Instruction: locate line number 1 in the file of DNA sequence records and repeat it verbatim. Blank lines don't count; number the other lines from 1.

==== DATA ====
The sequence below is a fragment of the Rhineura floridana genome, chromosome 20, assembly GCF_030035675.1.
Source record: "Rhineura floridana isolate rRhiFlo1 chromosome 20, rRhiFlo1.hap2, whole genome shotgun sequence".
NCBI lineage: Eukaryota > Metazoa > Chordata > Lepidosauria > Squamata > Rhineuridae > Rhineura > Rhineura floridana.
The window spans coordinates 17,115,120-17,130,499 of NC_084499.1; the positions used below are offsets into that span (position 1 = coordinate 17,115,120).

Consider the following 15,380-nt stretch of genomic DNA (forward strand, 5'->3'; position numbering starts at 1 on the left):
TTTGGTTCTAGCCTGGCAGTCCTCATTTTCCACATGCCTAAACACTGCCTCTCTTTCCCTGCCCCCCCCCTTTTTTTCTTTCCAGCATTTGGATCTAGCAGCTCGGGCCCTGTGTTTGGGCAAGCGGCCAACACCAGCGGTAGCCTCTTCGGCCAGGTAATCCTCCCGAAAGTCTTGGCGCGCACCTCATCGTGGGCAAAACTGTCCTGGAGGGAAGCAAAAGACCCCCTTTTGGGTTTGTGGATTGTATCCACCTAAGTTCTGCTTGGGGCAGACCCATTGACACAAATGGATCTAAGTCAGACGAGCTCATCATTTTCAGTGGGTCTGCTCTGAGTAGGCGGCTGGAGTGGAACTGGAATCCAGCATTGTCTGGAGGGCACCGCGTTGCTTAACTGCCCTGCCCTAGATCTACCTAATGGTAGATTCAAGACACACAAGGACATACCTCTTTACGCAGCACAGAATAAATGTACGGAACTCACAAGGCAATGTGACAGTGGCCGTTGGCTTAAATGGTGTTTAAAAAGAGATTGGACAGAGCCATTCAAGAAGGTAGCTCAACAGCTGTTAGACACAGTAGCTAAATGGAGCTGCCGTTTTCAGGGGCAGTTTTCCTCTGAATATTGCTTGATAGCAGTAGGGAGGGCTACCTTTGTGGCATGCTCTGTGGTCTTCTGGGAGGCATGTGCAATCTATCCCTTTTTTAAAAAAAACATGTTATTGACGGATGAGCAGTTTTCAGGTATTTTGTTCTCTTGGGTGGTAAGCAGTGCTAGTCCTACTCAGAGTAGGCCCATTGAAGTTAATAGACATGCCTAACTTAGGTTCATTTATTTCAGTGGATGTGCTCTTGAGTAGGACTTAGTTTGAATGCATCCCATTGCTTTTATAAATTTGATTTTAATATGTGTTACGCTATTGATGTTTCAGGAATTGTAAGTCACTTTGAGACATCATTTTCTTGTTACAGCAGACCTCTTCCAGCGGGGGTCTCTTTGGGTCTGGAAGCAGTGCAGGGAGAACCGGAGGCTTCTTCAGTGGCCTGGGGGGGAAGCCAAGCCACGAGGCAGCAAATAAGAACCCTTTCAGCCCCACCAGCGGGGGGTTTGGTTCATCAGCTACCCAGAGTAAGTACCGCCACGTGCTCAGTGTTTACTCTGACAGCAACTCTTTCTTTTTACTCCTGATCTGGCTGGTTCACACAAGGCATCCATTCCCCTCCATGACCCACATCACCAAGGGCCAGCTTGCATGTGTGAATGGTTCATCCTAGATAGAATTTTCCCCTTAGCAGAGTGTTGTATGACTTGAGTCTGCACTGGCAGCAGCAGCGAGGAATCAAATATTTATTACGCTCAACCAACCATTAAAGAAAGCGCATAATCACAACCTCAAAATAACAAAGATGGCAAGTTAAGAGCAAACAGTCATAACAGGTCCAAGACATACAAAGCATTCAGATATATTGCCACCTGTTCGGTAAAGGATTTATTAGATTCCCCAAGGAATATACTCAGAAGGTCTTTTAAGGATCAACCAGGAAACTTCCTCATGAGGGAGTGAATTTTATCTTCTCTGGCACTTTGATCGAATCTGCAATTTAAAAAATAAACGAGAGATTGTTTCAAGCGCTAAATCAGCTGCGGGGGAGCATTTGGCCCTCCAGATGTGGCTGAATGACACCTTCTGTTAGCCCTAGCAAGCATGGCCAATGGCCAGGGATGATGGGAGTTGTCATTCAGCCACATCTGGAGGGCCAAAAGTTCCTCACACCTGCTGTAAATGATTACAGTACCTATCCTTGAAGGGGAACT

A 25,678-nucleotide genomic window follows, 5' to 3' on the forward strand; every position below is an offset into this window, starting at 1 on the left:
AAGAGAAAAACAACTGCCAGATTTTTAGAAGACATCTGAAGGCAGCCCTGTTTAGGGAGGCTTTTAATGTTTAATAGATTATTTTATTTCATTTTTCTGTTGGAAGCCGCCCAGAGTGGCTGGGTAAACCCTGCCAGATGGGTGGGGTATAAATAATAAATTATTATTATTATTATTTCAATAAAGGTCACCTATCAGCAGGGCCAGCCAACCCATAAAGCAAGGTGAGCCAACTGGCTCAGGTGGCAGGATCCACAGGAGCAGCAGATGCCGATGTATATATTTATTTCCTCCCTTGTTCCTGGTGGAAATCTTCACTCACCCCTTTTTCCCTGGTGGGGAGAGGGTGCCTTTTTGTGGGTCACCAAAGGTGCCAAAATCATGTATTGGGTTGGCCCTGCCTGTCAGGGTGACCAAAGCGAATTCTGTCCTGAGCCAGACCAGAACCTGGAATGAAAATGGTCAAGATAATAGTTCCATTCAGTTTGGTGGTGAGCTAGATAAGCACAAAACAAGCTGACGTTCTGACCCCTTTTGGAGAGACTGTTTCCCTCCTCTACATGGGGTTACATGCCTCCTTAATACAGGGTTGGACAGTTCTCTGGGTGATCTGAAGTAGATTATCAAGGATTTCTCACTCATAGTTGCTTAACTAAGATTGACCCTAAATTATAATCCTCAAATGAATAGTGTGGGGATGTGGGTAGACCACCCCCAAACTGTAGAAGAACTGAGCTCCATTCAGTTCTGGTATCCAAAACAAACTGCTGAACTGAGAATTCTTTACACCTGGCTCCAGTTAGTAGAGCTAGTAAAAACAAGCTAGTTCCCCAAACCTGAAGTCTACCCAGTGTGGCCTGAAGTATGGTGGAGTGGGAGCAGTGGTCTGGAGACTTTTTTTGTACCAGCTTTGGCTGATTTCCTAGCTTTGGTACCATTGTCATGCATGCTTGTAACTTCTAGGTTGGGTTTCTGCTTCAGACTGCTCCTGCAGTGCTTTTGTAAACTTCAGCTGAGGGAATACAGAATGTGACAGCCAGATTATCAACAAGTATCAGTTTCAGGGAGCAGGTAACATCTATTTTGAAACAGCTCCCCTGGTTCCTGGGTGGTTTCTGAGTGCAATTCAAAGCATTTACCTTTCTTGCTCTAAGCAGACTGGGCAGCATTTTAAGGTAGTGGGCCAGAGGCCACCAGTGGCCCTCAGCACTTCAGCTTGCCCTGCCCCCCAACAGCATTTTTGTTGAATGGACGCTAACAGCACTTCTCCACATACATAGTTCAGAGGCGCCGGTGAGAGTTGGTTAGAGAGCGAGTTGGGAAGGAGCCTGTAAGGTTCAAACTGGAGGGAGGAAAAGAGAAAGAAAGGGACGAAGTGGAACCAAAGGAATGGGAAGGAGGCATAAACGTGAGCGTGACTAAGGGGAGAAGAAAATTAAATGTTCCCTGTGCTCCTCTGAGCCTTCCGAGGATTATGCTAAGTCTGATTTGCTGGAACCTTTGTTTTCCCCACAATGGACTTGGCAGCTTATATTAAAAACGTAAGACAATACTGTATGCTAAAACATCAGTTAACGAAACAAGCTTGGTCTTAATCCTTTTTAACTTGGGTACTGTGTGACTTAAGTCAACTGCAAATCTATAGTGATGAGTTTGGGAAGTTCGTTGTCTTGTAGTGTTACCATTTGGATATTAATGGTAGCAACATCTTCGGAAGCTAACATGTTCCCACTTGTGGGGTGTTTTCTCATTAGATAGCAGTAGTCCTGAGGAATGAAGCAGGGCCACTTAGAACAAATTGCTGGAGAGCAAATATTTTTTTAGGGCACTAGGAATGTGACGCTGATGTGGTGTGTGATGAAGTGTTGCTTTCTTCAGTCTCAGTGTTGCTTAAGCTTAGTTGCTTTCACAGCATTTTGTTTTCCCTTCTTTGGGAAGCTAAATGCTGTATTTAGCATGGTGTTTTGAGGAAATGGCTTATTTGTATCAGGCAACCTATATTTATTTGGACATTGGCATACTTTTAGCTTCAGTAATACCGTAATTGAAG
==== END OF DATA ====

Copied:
The sequence below is a fragment of the Rhineura floridana genome, chromosome 20, assembly GCF_030035675.1.